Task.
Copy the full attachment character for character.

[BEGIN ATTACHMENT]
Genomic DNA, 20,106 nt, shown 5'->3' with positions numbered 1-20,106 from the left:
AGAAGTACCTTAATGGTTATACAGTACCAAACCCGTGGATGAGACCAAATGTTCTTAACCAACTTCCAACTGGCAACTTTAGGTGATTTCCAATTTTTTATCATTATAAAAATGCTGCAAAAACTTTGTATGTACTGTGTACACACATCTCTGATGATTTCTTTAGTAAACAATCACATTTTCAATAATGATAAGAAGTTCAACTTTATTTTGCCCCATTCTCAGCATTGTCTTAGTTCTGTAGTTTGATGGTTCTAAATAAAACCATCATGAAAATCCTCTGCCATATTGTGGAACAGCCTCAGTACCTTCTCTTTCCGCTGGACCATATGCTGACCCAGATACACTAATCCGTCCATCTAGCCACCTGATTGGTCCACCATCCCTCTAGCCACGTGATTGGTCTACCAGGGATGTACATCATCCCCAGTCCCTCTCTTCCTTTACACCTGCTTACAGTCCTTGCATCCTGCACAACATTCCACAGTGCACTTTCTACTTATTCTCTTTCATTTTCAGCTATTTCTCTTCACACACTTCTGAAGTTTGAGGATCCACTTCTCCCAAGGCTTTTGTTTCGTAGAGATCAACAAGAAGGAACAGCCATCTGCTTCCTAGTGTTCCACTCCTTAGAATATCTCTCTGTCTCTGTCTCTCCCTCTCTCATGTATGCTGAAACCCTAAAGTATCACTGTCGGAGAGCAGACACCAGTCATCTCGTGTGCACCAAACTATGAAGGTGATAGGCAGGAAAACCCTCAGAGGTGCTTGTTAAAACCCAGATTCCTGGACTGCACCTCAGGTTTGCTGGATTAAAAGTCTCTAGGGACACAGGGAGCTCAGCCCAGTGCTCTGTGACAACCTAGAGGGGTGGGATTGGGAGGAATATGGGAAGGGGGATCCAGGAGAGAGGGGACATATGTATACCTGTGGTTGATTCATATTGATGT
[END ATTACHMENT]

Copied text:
Genomic DNA, 20,106 nt, shown 5'->3' with positions numbered 1-20,106 from the left:
AGAAGTACCTTAATGGTTATACAGTACCAAACCCGTGGATGAGACCAAATGTTCTTAACCAACTTCCAACTGGCAACTTTAGGTGATTTCCAATTTTTTATCATTATAAAAATGCTGCAAAAACTTTGTATGTACTGTGTACACACATCTCTGATGATTTCTTTAGTAAACAATCACATTTTCAATAATGATAAGAAGTTCAACTTTATTTTGCCCCATTCTCAGCATTGTCTTAGTTCTGTAGTTTGATGGTTCTAAATAAAACCATCATGAAAATCCTCTGCCATATTGTGGAACAGCCTCAGTACCTTCTCTTTCCGCTGGACCATATGCTGACCCAGATACACTAATCCGTCCATCTAGCCACCTGATTGGTCCACCATCCCTCTAGCCACGTGATTGGTCTACCAGGGATGTACATCATCCCCAGTCCCTCTCTTCCTTTACACCTGCTTACAGTCCTTGCATCCTGCACAACATTCCACAGTGCACTTTCTACTTATTCTCTTTCATTTTCAGCTATTTCTCTTCACACACTTCTGAAGTTTGAGGATCCACTTCTCCCAAGGCTTTTGTTTCGTAGAGATCAACAAGAAGGAACAGCCATCTGCTTCCTAGTGTTCCACTCCTTAGAATATCTCTCTGTCTCTGTCTCTCCCTCTCTCATGTATGCTGAAACCCTAAAGTATCACTGTCGGAGAGCAGACACCAGTCATCTCGTGTGCACCAAACTATGAAGGTGATAGGCAGGAAAACCCTCAGAGGTGCTTGTTAAAACCCAGATTCCTGGACTGCACCTCAGGTTTGCTGGATTAAAAGTCTCTAGGGACACAGGGAGCTCAGCCCAGTGCTCTGTGACAACCTAGAGGGGTGGGATTGGGAGGAATATGGGAAGGGGGATCCAGGAGAGAGGGGACATATGTATACCTGTGGTTGATTCATATTGATGT